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Ridden & Reviewed: TiGr Locks Take a Bite Out of Bike Theft

February 4, 2015


The TiGr Lock is an interesting solution to the question of, “how can I carry a reliable lock while riding?”


The TiGr strapped to my Domane Classics Edition.

The TiGr strapped to a road bike.

The folks behind the TiGr Lock, the family-owned Stanton Concepts, LLC, are in the business of making security devices. They hold a number of patents on various locking mechanisms and sought to create a bicycle lock that was as elegant as the bicycle itself. Constructed of titanium and made right here in the USA, the TiGr Lock is a bow lock that offers simple yet sturdy security.

The TiGr Lock comes in two security sizes and three lengths. The width of the bow determines how secure the body of the lock is. The 075 wide bow TiGr Lock is the smaller size and is perfect for quick trips into the store or coffee shop. The wider 125 bow on the TiGr Lock offers added security by being heavier duty and is great for commutes to work or school.

The length of the bow determines how versatile the lock is. Want to lock your bike and wheels with one device or want to be able to lock the entire family’s bike at the park? Get the long option. Simply locking your bike on the fly as you run errands? The short option is a good bet. The standard length is the best of both worlds, allowing some ability to lock a front wheel along with the bike or a couple of bikes together while remaining a small enough package to easily manage.


The TiGr Locks are all wrapped in rubberized coating and have small rubber bumpers along the length of the bow so you don’t have to worry about damaging your bike’s finish.

So how does it work?

In the open position it wraps around your bike’s headtube or seattube and secures to the top tube by way of included velcro straps, similar to those used to add security to a full-size frame pump. The lock core simply goes in a pocket or bag and you’re off with your lock. Arive at your destination and use the TiGr Lock’s bow shape to secure your bicycle to a rack or other solid object and the locking core closes the bow with a spinning cylinder lock. The lock mechanism is particularly innovative in that the shape of it and the fact that it rotates means it’s hard to get a tool that might be used to try to break the lock on or around it.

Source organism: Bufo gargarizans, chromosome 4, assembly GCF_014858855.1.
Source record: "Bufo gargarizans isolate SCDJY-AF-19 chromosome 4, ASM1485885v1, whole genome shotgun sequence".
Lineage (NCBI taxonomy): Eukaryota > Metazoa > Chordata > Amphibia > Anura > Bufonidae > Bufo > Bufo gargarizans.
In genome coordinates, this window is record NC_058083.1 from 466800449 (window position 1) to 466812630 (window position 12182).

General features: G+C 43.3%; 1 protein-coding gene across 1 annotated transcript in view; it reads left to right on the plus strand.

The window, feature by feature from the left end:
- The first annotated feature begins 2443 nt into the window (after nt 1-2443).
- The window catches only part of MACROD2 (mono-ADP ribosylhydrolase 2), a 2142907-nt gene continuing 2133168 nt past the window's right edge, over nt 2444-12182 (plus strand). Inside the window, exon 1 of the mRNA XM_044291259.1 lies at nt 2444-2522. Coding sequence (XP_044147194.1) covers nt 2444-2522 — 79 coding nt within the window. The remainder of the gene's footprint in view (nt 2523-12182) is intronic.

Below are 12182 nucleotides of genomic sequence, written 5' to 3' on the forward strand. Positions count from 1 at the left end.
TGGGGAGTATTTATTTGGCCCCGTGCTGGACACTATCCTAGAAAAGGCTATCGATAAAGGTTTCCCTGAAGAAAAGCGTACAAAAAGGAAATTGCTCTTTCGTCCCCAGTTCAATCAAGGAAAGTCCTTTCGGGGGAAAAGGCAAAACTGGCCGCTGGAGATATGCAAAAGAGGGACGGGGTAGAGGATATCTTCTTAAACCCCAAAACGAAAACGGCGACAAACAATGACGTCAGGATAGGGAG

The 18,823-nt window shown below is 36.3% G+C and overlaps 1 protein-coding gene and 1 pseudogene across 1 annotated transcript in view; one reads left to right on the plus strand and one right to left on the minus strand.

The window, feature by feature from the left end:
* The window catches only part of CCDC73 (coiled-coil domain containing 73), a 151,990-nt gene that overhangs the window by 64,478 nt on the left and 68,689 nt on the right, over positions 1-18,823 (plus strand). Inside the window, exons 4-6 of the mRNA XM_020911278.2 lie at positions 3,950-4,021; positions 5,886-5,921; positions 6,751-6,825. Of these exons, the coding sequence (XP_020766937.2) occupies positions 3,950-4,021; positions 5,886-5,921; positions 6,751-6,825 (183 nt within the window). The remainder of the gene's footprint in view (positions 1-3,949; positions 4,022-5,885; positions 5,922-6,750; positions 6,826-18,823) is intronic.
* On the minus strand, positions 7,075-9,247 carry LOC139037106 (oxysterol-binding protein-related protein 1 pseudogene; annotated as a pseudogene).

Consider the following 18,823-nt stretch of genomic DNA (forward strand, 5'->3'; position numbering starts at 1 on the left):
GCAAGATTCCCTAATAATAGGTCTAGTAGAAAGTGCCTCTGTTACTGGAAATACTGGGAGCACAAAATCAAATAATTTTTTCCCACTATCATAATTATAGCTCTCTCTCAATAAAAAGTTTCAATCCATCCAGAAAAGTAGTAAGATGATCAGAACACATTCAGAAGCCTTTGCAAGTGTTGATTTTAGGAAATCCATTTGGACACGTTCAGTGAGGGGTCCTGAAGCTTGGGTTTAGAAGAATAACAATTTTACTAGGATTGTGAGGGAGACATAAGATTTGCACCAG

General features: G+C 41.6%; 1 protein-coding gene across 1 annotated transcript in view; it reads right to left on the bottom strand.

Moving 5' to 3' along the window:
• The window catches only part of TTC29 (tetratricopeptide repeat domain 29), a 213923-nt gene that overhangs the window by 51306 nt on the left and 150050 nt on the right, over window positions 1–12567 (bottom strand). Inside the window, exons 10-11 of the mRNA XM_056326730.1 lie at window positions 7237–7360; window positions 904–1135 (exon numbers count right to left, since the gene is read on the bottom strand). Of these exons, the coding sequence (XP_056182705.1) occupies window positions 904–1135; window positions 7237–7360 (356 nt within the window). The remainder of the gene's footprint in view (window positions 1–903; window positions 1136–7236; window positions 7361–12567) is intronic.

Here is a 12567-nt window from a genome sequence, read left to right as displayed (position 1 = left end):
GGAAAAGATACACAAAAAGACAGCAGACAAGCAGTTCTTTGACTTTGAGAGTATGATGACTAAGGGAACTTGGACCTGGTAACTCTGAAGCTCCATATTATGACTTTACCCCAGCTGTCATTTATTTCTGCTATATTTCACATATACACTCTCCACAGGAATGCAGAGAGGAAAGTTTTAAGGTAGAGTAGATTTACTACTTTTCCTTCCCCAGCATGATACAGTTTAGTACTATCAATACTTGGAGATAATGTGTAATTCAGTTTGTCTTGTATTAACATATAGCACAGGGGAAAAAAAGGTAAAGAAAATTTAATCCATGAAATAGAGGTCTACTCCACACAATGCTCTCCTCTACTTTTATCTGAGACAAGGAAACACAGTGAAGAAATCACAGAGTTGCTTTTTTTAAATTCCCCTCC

Mounting the lock to the bike takes a bit of hand eye coordination. I only got a couple rides with it so I fumbled about a little bit with the Velcro straps. With practice, I’m sure it’s a simple task. You also want to make sure the straps are tight as you don’t want the lock to slip off the frame and dangle from the straps. For the type of riding around town I do—mostly just to coffee shops and the like—the smallest TiGr Lock simply tossed in a bag would be my method of use.

The use of titanium means the TiGr Lock is not only light making it easier to transport, but also secure. How secure? TiGr Lock’s manufacturers sent their locks to Europe for testing because there are no independent bike lock testing labs in the US. The ART® Foundation in The Netherlands performed the testing and their certification standard includes 5 levels. Levels 1 to 3 are recommended for bicycles.

For the TiGr Locks, the ART testing results were that the 075 TiGr Lock meets or exceeds most certification standards and the 125 TiGr Lock meets or exceeds all certification standards for a level 2 ART Rating. The 125 TiGr Lock is the lightest lock with a level 2 (or higher) rating in the u-lock, chain, and folding categories and are the only locks with a level 2 or higher rating that are able to capture both wheels on most bikes without removing a wheel or the need to add a second security device like a cable.

The TiGr Lock is a great option for folks looking for a reliable lock that offers it’s own transport method in a lightweight design.

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